Here is a key question: how important is top management support in Enterprise 2.0 adoption? Like any other initiative, senior management support is critical. But more than that, an Enterprise 2.0 adoption needs support from all levels of the organization. Yes you need management support; however, to be really successful, companies need to focus on the benefits of the users first and then the value creation for the company next. You can’t convince an employee to change the way he works just because it will benefit the company. You have to convince employees that this will make their job easier. This approach is important. It will fuel faster adoption from the grassroots.
Importance of Training in the Adoption Process
I would like to end this post about Enterprise 2.0 implementation with emphasis on the importance of training. Like any other project that includes implementing technology and process, training is a critical success factor. By just having Enterprise 2.0 tools and social media policies do not necessarily mean an organization’s employees will understand them or use them in how they perform daily work. It is the training combined with a clear social media policy that will provide a structure for employees to increase their participation. With that in place, a comfort level evolves between employee participation and management’s concerns.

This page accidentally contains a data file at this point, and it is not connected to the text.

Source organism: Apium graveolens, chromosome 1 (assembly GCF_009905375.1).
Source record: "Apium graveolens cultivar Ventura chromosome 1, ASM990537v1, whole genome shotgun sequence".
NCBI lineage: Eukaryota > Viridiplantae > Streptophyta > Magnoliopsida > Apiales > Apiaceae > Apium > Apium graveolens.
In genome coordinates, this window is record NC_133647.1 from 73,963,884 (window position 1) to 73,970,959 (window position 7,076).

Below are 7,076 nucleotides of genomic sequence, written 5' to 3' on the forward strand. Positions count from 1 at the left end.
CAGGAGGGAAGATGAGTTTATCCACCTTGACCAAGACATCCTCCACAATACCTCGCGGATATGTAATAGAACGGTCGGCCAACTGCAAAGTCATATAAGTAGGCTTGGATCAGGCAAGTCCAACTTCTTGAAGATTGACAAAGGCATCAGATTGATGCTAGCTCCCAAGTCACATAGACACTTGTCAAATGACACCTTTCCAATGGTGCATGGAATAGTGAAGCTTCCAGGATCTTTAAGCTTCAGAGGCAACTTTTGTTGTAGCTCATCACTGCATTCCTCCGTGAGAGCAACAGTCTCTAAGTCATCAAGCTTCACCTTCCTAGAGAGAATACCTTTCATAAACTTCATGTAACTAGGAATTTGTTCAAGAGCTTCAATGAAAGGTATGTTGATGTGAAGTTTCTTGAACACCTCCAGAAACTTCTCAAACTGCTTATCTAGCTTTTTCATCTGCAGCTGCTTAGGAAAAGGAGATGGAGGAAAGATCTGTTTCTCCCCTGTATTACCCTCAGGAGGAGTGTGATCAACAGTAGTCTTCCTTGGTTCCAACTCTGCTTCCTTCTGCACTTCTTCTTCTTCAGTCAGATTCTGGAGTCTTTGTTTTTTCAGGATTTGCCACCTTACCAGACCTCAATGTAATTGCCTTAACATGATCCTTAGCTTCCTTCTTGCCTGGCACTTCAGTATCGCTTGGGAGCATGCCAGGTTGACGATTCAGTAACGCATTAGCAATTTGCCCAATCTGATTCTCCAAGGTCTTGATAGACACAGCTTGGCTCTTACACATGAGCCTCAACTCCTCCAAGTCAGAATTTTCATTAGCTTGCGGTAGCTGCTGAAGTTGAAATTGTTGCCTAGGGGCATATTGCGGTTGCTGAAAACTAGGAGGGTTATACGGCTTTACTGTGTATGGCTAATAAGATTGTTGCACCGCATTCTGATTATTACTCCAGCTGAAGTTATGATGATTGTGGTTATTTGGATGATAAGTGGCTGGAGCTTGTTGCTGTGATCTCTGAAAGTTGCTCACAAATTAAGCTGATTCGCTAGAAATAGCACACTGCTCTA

Image courtesy of sniki.org.
If you have been following my blog since last year, I am sure you have read about these two related topics—Web 2.0 and Enterprise 2.0. In the first one entitled, “New Internet Version” is All About Participation, I tried to explain Web 2.0 by comparing it to Web 1.0 or earlier version of the Internet. Web 1.0 is a general reference to the World Wide Web before the developments of advanced internet collaborative applications. The article about Enterprise 2.0 entitled, Web 2.0 + Application to Business = Enterprise 2.0, posted last October 2009 described what Enterprise 2.0 is and the challenges of adopting the model in the business setting. This post will take the discussion about Enterprise 2.0 even further.
There are over 800 million users of social media sites in the Internet. Between Facebook and Twitter alone there are close to 600 million unique user accounts. Chances are you are one of them and you have several friends in your network. Now imagine this:
- Imagine having an “internal Facebook” in your company’s intranet.
- Imagine your co-worker inviting you to become a collaborator. (similar idea as becoming friends in a common social networking sites)
- Imagine becoming a fan of a project or initiative in your company that makes you a virtual member.
- Imagine posting a blog about a marketing idea that creates a huge impact elsewhere in the company’s global operations because it matches the need of that country’s market segment.
- Imagine being able to engage your customers in social networking sites and being able to provide value and gain value from that interaction.